On this page
- Departments (1)
- Text (3)
.,; Lysias. 227
., ; lysias . 227
XXXVIII . —LYSIAS .
It Was A Sultry Summer Noon, The Hottest...
It was a sultry summer noon , The hottest in the year
, And Nature like a victim lay , Before the powerful God of day ,
Silent and faint with fear . The reapers from the field were gone
Hushed was each bee and bird ; The trees stood still as in a trance ,
And save the hot air ' s giddy dance , No living atom stirred .
Then Lysias , from his cool north room ,. i Came forth with looks elate , .
Brimful of some old Grecian song , Which murmuring , he paced along
; To yonder wicket gate . He walked beside the shining moat _.
Where the sad willow grieves , Flinging its tresses down to cool ,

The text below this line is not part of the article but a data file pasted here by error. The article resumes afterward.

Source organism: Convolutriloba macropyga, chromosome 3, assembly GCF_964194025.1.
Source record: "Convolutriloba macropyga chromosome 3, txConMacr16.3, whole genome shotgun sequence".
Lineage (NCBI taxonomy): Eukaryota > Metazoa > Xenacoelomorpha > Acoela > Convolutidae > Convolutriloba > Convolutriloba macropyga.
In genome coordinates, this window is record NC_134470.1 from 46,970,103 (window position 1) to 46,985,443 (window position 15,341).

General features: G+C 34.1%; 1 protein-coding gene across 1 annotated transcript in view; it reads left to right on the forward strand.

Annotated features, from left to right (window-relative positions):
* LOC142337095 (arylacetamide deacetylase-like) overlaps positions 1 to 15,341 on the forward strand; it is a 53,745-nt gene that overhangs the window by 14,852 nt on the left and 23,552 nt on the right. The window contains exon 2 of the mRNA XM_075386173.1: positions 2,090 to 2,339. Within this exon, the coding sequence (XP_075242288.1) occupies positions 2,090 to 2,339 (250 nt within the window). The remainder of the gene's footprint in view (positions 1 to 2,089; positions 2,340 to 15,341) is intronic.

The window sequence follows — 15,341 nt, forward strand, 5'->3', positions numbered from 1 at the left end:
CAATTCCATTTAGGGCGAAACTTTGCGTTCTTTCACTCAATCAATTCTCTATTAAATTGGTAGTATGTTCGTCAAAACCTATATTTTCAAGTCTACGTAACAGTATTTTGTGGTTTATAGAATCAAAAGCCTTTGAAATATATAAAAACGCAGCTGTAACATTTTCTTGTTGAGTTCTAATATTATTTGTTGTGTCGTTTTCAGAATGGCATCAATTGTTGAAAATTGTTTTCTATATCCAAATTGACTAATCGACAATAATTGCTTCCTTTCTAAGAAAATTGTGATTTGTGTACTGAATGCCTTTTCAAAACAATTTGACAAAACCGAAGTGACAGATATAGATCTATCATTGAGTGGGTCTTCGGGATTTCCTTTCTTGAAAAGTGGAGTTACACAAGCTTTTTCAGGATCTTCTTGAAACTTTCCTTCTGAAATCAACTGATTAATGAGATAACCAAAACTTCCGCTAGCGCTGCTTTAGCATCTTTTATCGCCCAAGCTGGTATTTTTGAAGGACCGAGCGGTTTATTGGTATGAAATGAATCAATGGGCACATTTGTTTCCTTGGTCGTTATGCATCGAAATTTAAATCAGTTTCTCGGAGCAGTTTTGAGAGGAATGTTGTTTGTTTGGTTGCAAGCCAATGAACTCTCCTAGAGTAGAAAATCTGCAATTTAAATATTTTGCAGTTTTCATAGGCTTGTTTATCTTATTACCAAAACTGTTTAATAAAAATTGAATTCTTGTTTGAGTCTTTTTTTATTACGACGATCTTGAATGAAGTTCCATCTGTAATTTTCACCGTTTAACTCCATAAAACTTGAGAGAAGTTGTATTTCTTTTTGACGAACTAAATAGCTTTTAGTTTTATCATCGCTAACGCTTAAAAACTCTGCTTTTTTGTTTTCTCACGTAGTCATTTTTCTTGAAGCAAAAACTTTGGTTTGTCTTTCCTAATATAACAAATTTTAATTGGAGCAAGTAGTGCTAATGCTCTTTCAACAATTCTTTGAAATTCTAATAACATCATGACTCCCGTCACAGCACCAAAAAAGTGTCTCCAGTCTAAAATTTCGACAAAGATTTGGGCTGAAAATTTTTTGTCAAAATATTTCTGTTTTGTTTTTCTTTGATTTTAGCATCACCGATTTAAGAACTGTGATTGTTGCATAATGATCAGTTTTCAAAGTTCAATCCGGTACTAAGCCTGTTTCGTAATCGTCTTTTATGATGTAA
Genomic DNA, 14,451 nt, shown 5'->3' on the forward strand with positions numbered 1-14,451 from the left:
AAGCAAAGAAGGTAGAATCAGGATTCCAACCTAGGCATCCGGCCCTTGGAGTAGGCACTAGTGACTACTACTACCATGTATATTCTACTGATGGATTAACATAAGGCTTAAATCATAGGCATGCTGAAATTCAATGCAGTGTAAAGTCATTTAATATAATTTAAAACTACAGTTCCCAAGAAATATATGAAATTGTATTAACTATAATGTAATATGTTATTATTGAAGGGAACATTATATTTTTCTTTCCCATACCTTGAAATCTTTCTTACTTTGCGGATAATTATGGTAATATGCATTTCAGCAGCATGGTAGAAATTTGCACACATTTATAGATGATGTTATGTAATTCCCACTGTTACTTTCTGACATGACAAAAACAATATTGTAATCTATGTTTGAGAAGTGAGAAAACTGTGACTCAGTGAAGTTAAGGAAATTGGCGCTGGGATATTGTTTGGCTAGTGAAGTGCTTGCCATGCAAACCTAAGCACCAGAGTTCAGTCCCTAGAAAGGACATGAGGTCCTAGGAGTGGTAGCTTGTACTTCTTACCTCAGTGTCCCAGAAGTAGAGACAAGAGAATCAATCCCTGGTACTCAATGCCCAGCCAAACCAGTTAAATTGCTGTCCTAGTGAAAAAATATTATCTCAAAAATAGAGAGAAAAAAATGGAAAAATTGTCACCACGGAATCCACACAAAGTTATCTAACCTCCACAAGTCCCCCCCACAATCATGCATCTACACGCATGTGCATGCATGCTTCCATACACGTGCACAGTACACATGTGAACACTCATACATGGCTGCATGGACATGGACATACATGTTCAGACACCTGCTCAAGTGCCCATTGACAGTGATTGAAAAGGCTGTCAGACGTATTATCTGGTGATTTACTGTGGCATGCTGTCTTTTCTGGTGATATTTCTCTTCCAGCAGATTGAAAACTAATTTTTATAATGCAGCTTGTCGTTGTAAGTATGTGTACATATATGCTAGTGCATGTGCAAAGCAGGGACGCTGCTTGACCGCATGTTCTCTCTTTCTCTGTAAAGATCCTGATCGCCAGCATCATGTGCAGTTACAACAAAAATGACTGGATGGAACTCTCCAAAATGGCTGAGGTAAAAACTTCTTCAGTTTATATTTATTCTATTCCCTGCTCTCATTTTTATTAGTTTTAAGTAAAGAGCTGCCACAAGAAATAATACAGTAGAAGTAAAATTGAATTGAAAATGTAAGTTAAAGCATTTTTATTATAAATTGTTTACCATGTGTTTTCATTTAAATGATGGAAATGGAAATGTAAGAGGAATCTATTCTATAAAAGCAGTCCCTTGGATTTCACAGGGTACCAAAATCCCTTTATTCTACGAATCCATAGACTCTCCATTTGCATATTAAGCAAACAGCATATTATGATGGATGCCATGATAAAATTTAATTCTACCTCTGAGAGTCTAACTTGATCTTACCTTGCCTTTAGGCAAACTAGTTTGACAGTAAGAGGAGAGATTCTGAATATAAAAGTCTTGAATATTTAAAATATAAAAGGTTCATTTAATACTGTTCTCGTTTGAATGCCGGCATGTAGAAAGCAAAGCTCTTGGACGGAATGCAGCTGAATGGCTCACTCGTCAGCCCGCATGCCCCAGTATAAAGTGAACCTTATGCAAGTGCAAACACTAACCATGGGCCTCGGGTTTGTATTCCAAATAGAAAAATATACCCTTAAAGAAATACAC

But reaches not the shrunken pool , Half hid ' mong lily leaves .
Then by the row of fragrant limes r His dreamy way pursues ;
The thirsty earth in many a rent , Graped at his feet , still on he went ,
Wrapt in his ancient muse . Now to the open fields he comes ,
Out to the mid-day blaze ; Straight from the shelter of his dream ,
Watered by many a living stream , He starts in hot amaze .
He leaves the path , a wood he neared , The grass-grown ditch he crossed ,
Pushing aside the clustered boughs , Which kindly swept his heat-dewed browsy
As back their branches tossed . The air felt thick within the wood ,
The heat without the blaze ; Till to an opening glade he came
, ( If that small space deserve the name , )
And there his steps he stays .
English Woman’s Journal (1858-1864), June 1, 1864, page 227, in the Nineteenth-Century Serials Edition (2008; 2018) ncse.ac.uk/periodicals/ewj/issues/ewj_01061864/page/11/